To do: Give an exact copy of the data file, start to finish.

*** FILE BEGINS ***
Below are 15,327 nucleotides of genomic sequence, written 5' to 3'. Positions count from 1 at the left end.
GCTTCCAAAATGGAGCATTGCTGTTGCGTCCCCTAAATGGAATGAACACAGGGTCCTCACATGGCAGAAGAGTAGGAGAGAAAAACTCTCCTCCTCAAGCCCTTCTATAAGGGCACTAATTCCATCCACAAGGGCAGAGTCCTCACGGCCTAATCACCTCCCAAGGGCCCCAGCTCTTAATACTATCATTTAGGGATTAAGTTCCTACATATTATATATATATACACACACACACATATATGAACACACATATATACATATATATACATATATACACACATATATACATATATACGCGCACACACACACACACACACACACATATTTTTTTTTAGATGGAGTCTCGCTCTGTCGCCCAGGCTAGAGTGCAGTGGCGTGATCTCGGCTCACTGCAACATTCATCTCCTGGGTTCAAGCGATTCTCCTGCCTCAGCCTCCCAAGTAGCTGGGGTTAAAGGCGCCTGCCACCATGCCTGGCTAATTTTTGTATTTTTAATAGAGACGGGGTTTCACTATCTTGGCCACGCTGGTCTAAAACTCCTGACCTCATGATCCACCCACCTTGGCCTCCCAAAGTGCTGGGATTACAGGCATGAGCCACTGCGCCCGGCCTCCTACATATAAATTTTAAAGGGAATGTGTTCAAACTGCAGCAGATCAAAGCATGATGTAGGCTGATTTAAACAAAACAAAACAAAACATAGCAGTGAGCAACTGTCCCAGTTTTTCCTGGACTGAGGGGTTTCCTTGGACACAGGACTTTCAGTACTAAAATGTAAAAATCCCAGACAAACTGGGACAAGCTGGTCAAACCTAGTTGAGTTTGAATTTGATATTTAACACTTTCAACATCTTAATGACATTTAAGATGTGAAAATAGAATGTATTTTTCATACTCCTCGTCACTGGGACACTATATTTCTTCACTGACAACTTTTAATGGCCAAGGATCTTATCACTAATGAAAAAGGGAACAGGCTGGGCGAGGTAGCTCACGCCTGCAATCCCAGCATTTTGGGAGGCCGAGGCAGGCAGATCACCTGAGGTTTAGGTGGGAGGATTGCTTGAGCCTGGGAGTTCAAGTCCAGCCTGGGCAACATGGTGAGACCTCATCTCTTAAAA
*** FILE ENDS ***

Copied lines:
Below are 15,327 nucleotides of genomic sequence, written 5' to 3'. Positions count from 1 at the left end.
GCTTCCAAAATGGAGCATTGCTGTTGCGTCCCCTAAATGGAATGAACACAGGGTCCTCACATGGCAGAAGAGTAGGAGAGAAAAACTCTCCTCCTCAAGCCCTTCTATAAGGGCACTAATTCCATCCACAAGGGCAGAGTCCTCACGGCCTAATCACCTCCCAAGGGCCCCAGCTCTTAATACTATCATTTAGGGATTAAGTTCCTACATATTATATATATATACACACACACACATATATGAACACACATATATACATATATATACATATATACACACATATATACATATATACGCGCACACACACACACACACACACACATATTTTTTTTTAGATGGAGTCTCGCTCTGTCGCCCAGGCTAGAGTGCAGTGGCGTGATCTCGGCTCACTGCAACATTCATCTCCTGGGTTCAAGCGATTCTCCTGCCTCAGCCTCCCAAGTAGCTGGGGTTAAAGGCGCCTGCCACCATGCCTGGCTAATTTTTGTATTTTTAATAGAGACGGGGTTTCACTATCTTGGCCACGCTGGTCTAAAACTCCTGACCTCATGATCCACCCACCTTGGCCTCCCAAAGTGCTGGGATTACAGGCATGAGCCACTGCGCCCGGCCTCCTACATATAAATTTTAAAGGGAATGTGTTCAAACTGCAGCAGATCAAAGCATGATGTAGGCTGATTTAAACAAAACAAAACAAAACATAGCAGTGAGCAACTGTCCCAGTTTTTCCTGGACTGAGGGGTTTCCTTGGACACAGGACTTTCAGTACTAAAATGTAAAAATCCCAGACAAACTGGGACAAGCTGGTCAAACCTAGTTGAGTTTGAATTTGATATTTAACACTTTCAACATCTTAATGACATTTAAGATGTGAAAATAGAATGTATTTTTCATACTCCTCGTCACTGGGACACTATATTTCTTCACTGACAACTTTTAATGGCCAAGGATCTTATCACTAATGAAAAAGGGAACAGGCTGGGCGAGGTAGCTCACGCCTGCAATCCCAGCATTTTGGGAGGCCGAGGCAGGCAGATCACCTGAGGTTTAGGTGGGAGGATTGCTTGAGCCTGGGAGTTCAAGTCCAGCCTGGGCAACATGGTGAGACCTCATCTCTTAAAA